At the end of 1998, studies indicated there were no effects, but doses were very small and unmeasurable in the laboratory. A second set of studies was launched in 1999, to quantify:
Bayer CropScience results show that the maximal dose for which no effect was observed was 20 ppb, while the amount of residue in parts of the plant available to the insect (aerial parts) was below 1.5 ppb. They concluded bees could not be in contact with high enough concentrations to be able to be affected by the pesticides, and that the sunflower seed treatment was risk-free for bees.
The "Commission des Toxiques" brought these conclusions in 2001:
The commission concluded that it had no serious indicators suggesting Imidacloprid might be dangerous to bees. However, the commission suggested a risk could exist with seed-treated corn pollen.
Gerard Eyries, marketing manager for Bayer's agricultural division in France, was cited saying studies confirmed that Imidacloprid left a small residue in nectar and pollen, but there was no evidence of a link with the drop in France's bee population, adding, "It is impossible to have zero residue. What is important is to know whether the very tiny quantities which have been found have a negative effect on bees." He also added that the product was sold in 70 countries with no reported side effects.
Other studies indicated that concentrations were especially high when the plant is young. These would often be of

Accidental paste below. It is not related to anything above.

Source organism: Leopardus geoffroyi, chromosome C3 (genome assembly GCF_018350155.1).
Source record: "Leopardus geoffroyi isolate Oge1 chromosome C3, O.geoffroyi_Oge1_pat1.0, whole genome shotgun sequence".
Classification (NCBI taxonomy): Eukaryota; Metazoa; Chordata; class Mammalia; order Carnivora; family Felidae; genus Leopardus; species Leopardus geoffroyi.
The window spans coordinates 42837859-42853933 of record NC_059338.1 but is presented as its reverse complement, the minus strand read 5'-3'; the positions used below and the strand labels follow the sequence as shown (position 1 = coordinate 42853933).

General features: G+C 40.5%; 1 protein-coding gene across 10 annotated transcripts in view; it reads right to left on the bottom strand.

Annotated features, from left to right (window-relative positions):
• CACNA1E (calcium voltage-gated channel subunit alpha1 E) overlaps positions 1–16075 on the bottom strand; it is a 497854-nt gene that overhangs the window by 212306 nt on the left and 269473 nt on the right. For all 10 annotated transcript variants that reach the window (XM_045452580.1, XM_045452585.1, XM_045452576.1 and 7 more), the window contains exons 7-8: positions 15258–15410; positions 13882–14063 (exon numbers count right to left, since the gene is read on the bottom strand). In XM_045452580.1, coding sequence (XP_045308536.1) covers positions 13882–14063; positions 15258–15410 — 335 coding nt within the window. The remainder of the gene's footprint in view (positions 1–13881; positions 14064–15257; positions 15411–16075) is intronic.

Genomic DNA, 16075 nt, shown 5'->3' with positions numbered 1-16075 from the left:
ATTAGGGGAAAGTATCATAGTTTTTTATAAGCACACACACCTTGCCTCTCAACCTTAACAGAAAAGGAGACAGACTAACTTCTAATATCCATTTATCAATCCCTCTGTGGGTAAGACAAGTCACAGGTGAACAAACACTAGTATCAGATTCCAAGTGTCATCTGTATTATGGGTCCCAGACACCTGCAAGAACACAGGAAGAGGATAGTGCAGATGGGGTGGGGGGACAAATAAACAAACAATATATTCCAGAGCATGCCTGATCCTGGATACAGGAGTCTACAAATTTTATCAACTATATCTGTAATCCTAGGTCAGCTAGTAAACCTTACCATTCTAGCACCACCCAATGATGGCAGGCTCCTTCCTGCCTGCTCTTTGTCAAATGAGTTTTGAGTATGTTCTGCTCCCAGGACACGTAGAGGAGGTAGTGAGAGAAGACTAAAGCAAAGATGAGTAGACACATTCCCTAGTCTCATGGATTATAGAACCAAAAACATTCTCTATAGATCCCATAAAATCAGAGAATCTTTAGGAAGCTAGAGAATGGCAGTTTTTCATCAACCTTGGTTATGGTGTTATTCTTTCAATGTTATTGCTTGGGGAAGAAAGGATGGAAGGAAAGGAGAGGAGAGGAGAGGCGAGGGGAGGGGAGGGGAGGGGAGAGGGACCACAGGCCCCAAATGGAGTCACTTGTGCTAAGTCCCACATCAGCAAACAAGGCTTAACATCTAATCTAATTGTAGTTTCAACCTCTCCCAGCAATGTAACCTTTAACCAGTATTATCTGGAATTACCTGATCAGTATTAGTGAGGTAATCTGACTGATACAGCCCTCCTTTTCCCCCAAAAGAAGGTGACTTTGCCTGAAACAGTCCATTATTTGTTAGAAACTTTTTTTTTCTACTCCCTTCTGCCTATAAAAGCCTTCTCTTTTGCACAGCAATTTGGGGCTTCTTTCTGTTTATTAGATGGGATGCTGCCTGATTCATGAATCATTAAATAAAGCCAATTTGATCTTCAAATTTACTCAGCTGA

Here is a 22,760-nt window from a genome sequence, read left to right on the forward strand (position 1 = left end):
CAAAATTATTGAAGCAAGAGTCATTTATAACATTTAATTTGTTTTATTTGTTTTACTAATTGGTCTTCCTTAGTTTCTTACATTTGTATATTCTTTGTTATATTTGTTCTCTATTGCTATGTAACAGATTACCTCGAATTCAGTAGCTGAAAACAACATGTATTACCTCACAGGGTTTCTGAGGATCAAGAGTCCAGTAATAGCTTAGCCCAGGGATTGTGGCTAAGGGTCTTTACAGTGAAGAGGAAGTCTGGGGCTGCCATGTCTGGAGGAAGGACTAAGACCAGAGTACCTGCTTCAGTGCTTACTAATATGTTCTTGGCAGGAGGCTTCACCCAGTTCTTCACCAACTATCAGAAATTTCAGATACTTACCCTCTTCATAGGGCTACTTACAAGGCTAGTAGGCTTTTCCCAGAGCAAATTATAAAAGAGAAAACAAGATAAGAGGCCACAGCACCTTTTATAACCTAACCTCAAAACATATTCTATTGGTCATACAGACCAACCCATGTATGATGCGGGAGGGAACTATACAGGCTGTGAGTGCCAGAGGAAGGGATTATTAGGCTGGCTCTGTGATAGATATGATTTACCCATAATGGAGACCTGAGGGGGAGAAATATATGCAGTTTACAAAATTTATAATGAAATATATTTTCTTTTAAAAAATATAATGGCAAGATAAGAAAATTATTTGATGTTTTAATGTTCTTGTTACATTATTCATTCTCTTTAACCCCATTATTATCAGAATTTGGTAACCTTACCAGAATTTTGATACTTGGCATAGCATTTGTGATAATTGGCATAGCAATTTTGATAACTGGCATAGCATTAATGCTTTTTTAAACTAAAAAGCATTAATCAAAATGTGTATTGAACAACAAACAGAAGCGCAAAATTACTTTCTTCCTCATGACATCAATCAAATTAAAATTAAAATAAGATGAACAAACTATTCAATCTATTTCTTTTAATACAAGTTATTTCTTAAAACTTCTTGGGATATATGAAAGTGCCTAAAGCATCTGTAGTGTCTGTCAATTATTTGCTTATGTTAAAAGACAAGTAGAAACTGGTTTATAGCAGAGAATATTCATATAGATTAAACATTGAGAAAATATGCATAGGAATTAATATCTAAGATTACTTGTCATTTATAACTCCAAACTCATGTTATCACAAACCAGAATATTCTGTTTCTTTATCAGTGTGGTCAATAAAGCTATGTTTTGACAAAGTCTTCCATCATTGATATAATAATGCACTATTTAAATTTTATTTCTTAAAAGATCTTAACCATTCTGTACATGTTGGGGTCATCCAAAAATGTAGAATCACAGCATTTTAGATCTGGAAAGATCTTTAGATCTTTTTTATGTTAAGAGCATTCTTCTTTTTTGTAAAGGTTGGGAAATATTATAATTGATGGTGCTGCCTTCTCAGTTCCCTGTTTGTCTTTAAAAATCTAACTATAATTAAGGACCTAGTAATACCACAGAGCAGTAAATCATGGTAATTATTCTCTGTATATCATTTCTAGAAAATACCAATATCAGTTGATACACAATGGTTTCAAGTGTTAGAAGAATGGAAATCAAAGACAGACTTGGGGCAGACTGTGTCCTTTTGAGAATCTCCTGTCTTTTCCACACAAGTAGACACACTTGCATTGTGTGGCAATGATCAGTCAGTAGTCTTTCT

Bayer then agreed that the insecticide may cause disorientation of bees at levels above 20 parts per billion of the active ingredient. Recent studies by researchers at the Institut National de la Recherche Agronomique (INRA) suggest that bee behaviour is affected at levels between 3-16 ppb or possibly even 0.5 ppb.
In 2001, Bayer also brought a judicial case against Maurice Mary, one of the leaders of the French association of beekeepers for disparagement of the chemical Imidacloprid. The action was dismissed by the judge in May 2003.
In 2003, French agricultural Minister Jean Glavany again extended the suspension of the use of Imidacloprid on sunflower seeds.
In spite of a 4 year ban already on sunflower seeds treatment, a significant drop in bee individuals is still observed. Beekeepers were cited as saying the measure was insufficient, as studies found that Imidacloprid left a residue which meant that even after two years, plants sowed on the same spot as the crop originally treated contained traces of the product.
Some also suggest that the bee colony losses could also be due to the use of imidacloprid on corn as well, or by the replacement of it by another systemic insecticide called Fipronil. Indeed in May 2003, the DGAL (Direction Générale de l'Alimentation du ministère de l'Agriculture ) indicated death of bees observed in the south of the country had been caused by acute toxicity by Fipronil (as the active chemical in the systemic insecticide called Regent), while it was recognised Imidacloprid had no responsibility in the bees death. Some national field studies are currently under way (2003) to assert the responsibility of Imidacloprid.
In June of 2008, the German Federal Office of Consumer Protection and Food Safety suspended the registration of eight neonicotinoid pesticide seed treatment products used in oilseed rape and sweetcorn, a few weeks after honeybee keepers in the southern state of Baden Württemberg reported a wave of honeybee deaths linked to one of the pesticides, clothianidin.
In August 2008 the group Coalition against Bayer Dangers (CBG) brought a legal case against Werner Wenning, Bayer's Chairman, for marketing dangerous pesticides which are causing the death of bees worldwide.